Norman's motto is "Building an Inclusive Community," which is an apt description of its character, even though it is one of the largest cities in Oklahoma. Presently, Norman is home to over 120,000 residents. Also within its borders is the University of Oklahoma, which is the most prominent university in the state. The National Weather Center is also a key organization in the city. Along with providing detailed daily forecasts, the weather center conducts research to better understand and predict severe weather events in the area. This is quite helpful for the community considering that Norman lies in Tornado Alley, which is one of the busiest tornado areas in the world.
Norman's roots go back to the early 1800s, following the addition of Oklahoma to the list of US states in 1803. Through treaties enacted in the early 1830s, Norman became part of what is called the Creek Nation. During the 1870s, the US government seized control of unoccupied lands around Norman. The leader of the project was a man named Abner Norman, who established a camp near Lindsey and Classen streets. The area was initially called "Norman's Camp," which was ultimately shortened to "Norman."
Around the time Norman got its official name, it also got its first train station. The railroad was built through the city in the late 1880s. It was part of the Topeka, Atchison, and Santa Fe line that connected vital areas throughout the Midwest and Western regions. The railroad brought more people and business to the city, which eventually caught the attention of two businessmen associated with the railroad company. The duo decided to expand Norman and make it a destination location. This decision was due in part because of the city's continued land grab opportunities and government incentives hoping to bring more settlers to the area. Not long after plans were set in motion to expand the city, the first university (the University of Oklahoma) was established. Norman's growth and expansion continued. By 1902, it had a vibrant town center filled with banks, hotels, and businesses. By 1940, the city's population size exceeded 11,000 residents. The addition of a naval training center and an airport increased the city's population size even more.
Attractions in Norman
Naturally, a city as large as Norman has plenty of things to do. From museums to parks, here are some can't-miss places to explore in the city.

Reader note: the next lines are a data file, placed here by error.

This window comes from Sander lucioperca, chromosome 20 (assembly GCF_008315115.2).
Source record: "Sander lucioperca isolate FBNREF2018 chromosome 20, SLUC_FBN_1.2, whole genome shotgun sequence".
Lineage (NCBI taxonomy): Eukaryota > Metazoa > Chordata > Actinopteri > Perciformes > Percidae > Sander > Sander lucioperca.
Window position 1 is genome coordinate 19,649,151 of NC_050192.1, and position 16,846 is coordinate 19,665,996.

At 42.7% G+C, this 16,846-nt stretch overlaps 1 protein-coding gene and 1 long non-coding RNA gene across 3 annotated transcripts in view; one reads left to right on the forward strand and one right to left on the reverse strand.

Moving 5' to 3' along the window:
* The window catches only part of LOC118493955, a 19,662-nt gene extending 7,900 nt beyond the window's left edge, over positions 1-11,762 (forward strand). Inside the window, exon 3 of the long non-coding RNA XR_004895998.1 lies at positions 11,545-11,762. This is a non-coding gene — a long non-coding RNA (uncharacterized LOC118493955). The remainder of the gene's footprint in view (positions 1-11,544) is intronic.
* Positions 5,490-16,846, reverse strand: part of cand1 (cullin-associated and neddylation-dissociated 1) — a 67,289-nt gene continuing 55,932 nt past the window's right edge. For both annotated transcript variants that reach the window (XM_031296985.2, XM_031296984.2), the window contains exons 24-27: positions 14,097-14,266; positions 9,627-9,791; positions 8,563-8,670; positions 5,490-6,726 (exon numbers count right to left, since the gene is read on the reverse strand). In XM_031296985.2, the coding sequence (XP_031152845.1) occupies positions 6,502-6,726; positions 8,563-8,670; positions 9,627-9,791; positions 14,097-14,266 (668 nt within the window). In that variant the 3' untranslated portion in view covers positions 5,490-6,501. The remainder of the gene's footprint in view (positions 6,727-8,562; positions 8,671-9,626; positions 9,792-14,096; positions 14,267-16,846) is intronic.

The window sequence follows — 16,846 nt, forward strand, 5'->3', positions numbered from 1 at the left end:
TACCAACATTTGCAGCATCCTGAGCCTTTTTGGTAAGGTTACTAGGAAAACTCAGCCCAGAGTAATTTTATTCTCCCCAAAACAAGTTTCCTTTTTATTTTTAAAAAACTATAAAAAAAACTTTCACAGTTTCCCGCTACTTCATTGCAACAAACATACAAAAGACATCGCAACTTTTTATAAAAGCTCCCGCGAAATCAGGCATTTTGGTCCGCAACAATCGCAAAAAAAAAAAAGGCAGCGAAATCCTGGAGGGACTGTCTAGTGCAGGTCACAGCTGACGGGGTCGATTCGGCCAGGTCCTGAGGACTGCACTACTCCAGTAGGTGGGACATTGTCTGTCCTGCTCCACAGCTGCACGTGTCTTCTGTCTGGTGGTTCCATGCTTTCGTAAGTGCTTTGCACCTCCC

Sam Noble Museum of Natural History
Situated on the University of Oklahoma's campus, this museum of natural history shows the importance of the natural world in Norman's past and present. Although the museum was established over 100 years ago, it wasn't until 1999, its 100th anniversary, that it opened for business in its current location. The museum features permanent collections showcasing natural wonders of the world, Oklahoma's first citizens, world cultures, and more.
Lake Thunderbird State Park
The Lake Thunderbird State Park covers nearly 2,000 acres. Within its confines are a trail network, open spaces, and a reservoir that is popular for fishing, boating, and other recreational activities. Events periodically take place around the state park, such as a trash collection day and community walk/run events.
This water park is open year-round. Amusement park-style rides are offered in all seasons, while a water park operates seasonally. This park contains a miniature golf course along with batting cages and other areas designated for athletic and sports activities. The park has a pay-per-ride system, which means that visitors can go on (and pay for) as many or as few rides as they wish.
Buck Thomas Park
This park covers approximately 130 acres. It offers an array of recreational opportunities such as walking trails, a playground, fishing areas, and more. For anyone needing a quiet reprieve from the city's fast pace of life, this park is an excellent destination. Periodic events are held at the park, such as an Easter egg hunt in the spring, and dog training classes all year around.
Established in the 1800s, Norman has transformed from a place where people moved because of government incentives to a destination where people go by choice. With a prestigious university, museums, and events, there's always something going on in this vibrant city. Despite this growth, Norman's natural areas are still crucial to its identity. If your lawn is looking a little bit less like something that would make the city proud, let us help. With experience in all aspects of lawn care and maintenance, Lawn Love is the area's go-to resource for property beautification.